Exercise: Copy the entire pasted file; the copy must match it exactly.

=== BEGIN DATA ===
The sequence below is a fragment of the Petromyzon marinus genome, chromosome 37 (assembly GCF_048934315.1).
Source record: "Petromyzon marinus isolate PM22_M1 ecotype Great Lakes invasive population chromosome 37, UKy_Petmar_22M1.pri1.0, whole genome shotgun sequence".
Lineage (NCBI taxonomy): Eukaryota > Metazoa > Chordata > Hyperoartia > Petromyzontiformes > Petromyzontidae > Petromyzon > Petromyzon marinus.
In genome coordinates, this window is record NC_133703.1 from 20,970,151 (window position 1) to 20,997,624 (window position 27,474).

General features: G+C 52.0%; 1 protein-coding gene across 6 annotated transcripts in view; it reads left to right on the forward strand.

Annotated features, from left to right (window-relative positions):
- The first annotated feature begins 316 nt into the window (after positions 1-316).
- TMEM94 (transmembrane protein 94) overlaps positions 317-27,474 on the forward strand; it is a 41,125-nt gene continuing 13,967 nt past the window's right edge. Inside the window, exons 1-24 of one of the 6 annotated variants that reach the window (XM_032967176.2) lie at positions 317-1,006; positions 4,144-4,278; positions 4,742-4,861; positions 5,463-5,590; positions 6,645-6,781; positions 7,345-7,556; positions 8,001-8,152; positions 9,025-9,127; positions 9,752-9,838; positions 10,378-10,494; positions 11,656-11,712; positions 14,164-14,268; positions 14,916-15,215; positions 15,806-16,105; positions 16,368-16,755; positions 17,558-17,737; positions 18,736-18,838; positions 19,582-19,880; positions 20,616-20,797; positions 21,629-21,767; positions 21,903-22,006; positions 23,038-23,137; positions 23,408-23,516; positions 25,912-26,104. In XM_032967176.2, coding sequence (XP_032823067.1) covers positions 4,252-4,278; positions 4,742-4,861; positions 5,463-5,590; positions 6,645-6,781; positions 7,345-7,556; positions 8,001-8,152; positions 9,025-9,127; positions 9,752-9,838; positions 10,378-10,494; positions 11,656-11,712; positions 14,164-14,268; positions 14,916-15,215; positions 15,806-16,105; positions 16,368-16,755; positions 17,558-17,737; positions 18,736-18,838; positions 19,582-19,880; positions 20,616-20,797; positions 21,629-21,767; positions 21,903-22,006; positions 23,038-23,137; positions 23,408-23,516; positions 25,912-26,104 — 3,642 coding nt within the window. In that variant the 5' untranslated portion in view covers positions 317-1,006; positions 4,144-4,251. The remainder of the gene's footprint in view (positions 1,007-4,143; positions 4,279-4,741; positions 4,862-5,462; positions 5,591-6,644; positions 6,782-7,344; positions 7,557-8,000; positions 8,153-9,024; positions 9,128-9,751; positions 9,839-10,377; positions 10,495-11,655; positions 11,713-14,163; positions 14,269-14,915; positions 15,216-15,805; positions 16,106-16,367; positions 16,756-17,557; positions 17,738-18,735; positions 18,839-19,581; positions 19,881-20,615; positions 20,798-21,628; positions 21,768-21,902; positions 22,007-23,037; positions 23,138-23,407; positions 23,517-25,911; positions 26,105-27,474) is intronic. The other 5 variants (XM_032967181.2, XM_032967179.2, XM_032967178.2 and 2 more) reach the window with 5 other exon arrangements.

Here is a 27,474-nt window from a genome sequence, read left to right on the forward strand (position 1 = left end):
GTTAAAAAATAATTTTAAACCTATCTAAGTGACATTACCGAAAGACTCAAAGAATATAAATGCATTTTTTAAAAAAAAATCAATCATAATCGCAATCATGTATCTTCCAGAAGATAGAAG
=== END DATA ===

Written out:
The sequence below is a fragment of the Petromyzon marinus genome, chromosome 37 (assembly GCF_048934315.1).
Source record: "Petromyzon marinus isolate PM22_M1 ecotype Great Lakes invasive population chromosome 37, UKy_Petmar_22M1.pri1.0, whole genome shotgun sequence".
Lineage (NCBI taxonomy): Eukaryota > Metazoa > Chordata > Hyperoartia > Petromyzontiformes > Petromyzontidae > Petromyzon > Petromyzon marinus.
In genome coordinates, this window is record NC_133703.1 from 20,970,151 (window position 1) to 20,997,624 (window position 27,474).

General features: G+C 52.0%; 1 protein-coding gene across 6 annotated transcripts in view; it reads left to right on the forward strand.

Annotated features, from left to right (window-relative positions):
- The first annotated feature begins 316 nt into the window (after positions 1-316).
- TMEM94 (transmembrane protein 94) overlaps positions 317-27,474 on the forward strand; it is a 41,125-nt gene continuing 13,967 nt past the window's right edge. Inside the window, exons 1-24 of one of the 6 annotated variants that reach the window (XM_032967176.2) lie at positions 317-1,006; positions 4,144-4,278; positions 4,742-4,861; positions 5,463-5,590; positions 6,645-6,781; positions 7,345-7,556; positions 8,001-8,152; positions 9,025-9,127; positions 9,752-9,838; positions 10,378-10,494; positions 11,656-11,712; positions 14,164-14,268; positions 14,916-15,215; positions 15,806-16,105; positions 16,368-16,755; positions 17,558-17,737; positions 18,736-18,838; positions 19,582-19,880; positions 20,616-20,797; positions 21,629-21,767; positions 21,903-22,006; positions 23,038-23,137; positions 23,408-23,516; positions 25,912-26,104. In XM_032967176.2, coding sequence (XP_032823067.1) covers positions 4,252-4,278; positions 4,742-4,861; positions 5,463-5,590; positions 6,645-6,781; positions 7,345-7,556; positions 8,001-8,152; positions 9,025-9,127; positions 9,752-9,838; positions 10,378-10,494; positions 11,656-11,712; positions 14,164-14,268; positions 14,916-15,215; positions 15,806-16,105; positions 16,368-16,755; positions 17,558-17,737; positions 18,736-18,838; positions 19,582-19,880; positions 20,616-20,797; positions 21,629-21,767; positions 21,903-22,006; positions 23,038-23,137; positions 23,408-23,516; positions 25,912-26,104 — 3,642 coding nt within the window. In that variant the 5' untranslated portion in view covers positions 317-1,006; positions 4,144-4,251. The remainder of the gene's footprint in view (positions 1,007-4,143; positions 4,279-4,741; positions 4,862-5,462; positions 5,591-6,644; positions 6,782-7,344; positions 7,557-8,000; positions 8,153-9,024; positions 9,128-9,751; positions 9,839-10,377; positions 10,495-11,655; positions 11,713-14,163; positions 14,269-14,915; positions 15,216-15,805; positions 16,106-16,367; positions 16,756-17,557; positions 17,738-18,735; positions 18,839-19,581; positions 19,881-20,615; positions 20,798-21,628; positions 21,768-21,902; positions 22,007-23,037; positions 23,138-23,407; positions 23,517-25,911; positions 26,105-27,474) is intronic. The other 5 variants (XM_032967181.2, XM_032967179.2, XM_032967178.2 and 2 more) reach the window with 5 other exon arrangements.

Here is a 27,474-nt window from a genome sequence, read left to right on the forward strand (position 1 = left end):
GTTAAAAAATAATTTTAAACCTATCTAAGTGACATTACCGAAAGACTCAAAGAATATAAATGCATTTTTTAAAAAAAAATCAATCATAATCGCAATCATGTATCTTCCAGAAGATAGAAG